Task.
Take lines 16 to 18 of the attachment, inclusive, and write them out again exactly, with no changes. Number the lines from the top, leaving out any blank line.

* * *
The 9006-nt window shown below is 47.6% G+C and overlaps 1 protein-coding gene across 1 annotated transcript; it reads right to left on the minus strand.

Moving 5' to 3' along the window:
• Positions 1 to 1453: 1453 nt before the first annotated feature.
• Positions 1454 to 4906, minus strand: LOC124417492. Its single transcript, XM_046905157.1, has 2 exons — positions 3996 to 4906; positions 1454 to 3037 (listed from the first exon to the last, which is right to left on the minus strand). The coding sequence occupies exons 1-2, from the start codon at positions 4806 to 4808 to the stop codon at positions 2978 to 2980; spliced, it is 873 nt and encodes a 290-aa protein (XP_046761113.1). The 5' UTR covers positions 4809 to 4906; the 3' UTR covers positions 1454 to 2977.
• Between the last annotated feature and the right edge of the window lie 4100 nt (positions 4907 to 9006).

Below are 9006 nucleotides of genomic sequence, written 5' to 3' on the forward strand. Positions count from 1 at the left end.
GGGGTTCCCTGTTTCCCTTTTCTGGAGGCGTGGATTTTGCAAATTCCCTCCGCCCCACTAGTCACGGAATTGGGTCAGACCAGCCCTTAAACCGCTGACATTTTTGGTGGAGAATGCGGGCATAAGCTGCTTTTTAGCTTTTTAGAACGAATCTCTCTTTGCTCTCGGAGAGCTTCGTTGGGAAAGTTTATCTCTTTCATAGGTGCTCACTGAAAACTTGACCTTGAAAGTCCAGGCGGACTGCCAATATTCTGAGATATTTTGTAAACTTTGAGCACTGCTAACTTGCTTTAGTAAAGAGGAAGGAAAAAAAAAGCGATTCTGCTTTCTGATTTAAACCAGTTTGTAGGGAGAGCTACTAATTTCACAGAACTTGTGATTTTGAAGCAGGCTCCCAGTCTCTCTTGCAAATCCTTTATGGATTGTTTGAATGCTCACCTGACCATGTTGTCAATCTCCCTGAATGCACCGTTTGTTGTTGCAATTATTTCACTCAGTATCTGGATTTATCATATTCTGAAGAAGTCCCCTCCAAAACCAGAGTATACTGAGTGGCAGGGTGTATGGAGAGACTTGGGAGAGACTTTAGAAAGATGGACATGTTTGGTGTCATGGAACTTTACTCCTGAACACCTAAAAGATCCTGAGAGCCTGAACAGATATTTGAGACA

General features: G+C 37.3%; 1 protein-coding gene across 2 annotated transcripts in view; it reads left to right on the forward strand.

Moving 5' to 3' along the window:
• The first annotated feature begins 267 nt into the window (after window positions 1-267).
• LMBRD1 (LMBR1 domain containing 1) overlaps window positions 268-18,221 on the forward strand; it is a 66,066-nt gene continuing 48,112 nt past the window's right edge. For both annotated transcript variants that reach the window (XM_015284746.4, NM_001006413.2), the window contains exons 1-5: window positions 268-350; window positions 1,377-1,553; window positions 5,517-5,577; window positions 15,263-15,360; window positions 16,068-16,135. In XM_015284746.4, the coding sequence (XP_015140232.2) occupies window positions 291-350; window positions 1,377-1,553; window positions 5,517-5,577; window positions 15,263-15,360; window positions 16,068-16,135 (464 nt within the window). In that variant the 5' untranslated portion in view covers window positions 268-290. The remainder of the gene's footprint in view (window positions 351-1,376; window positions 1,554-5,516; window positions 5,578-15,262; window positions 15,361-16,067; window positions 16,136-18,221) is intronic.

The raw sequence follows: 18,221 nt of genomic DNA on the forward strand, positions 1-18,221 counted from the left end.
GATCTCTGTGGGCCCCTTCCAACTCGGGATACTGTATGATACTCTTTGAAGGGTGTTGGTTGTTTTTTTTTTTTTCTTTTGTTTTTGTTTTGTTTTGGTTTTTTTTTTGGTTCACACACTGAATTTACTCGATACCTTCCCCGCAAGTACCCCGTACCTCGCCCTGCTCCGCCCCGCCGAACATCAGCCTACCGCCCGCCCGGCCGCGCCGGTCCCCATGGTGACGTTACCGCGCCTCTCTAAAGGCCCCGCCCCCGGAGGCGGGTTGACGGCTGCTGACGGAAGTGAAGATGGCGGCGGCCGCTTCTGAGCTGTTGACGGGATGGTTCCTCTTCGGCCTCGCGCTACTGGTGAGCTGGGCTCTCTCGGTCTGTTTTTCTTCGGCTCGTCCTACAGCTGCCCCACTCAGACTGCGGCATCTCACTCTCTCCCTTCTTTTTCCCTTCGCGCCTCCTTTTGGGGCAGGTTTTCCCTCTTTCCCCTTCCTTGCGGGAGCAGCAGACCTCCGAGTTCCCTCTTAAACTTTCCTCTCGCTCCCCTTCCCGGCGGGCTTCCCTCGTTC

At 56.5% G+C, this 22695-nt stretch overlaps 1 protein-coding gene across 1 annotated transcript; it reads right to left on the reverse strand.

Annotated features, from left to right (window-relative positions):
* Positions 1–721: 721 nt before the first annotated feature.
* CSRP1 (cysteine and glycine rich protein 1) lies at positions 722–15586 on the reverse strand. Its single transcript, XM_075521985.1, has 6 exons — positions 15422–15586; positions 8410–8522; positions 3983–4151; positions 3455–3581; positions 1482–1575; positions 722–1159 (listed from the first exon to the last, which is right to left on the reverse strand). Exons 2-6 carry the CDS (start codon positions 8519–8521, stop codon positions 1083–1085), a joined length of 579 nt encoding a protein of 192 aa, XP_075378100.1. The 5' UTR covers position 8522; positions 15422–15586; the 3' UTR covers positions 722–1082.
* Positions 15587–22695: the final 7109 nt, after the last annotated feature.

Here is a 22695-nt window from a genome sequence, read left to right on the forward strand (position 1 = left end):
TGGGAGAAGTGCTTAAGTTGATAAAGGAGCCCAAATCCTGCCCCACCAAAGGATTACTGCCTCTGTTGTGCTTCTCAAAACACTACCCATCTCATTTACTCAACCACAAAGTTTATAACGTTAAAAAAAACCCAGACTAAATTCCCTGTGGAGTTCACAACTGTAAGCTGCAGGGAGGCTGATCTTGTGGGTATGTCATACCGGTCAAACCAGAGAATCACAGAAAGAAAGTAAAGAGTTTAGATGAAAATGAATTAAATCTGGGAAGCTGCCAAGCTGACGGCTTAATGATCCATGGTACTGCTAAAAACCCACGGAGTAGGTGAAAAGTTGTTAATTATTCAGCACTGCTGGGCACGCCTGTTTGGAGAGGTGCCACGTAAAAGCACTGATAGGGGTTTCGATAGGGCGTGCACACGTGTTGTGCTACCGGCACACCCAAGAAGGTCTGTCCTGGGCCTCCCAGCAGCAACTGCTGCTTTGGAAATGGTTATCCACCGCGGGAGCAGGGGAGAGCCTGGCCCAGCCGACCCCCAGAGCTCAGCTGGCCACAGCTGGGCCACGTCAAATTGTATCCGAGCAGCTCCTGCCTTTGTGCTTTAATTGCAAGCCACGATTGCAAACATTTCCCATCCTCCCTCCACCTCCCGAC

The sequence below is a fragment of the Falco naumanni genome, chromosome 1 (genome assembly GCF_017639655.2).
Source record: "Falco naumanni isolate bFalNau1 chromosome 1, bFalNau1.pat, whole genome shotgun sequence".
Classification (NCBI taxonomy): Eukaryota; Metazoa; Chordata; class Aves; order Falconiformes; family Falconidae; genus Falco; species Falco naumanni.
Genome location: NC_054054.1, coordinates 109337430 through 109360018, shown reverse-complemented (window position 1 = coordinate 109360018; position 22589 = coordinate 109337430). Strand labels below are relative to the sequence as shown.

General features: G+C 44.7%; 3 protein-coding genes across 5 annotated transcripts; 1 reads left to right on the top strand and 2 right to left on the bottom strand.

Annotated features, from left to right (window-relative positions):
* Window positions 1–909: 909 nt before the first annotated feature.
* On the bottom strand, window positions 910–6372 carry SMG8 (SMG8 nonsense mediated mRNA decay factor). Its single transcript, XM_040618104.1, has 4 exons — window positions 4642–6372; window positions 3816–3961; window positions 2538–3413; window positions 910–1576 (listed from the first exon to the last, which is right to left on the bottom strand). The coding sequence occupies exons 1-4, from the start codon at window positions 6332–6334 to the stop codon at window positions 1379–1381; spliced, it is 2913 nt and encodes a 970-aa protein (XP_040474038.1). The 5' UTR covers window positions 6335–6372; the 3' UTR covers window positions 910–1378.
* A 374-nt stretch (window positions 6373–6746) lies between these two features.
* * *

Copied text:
* Positions 1–721: 721 nt before the first annotated feature.
* CSRP1 (cysteine and glycine rich protein 1) lies at positions 722–15586 on the reverse strand. Its single transcript, XM_075521985.1, has 6 exons — positions 15422–15586; positions 8410–8522; positions 3983–4151; positions 3455–3581; positions 1482–1575; positions 722–1159 (listed from the first exon to the last, which is right to left on the reverse strand). Exons 2-6 carry the CDS (start codon positions 8519–8521, stop codon positions 1083–1085), a joined length of 579 nt encoding a protein of 192 aa, XP_075378100.1. The 5' UTR covers position 8522; positions 15422–15586; the 3' UTR covers positions 722–1082.
* Positions 15587–22695: the final 7109 nt, after the last annotated feature.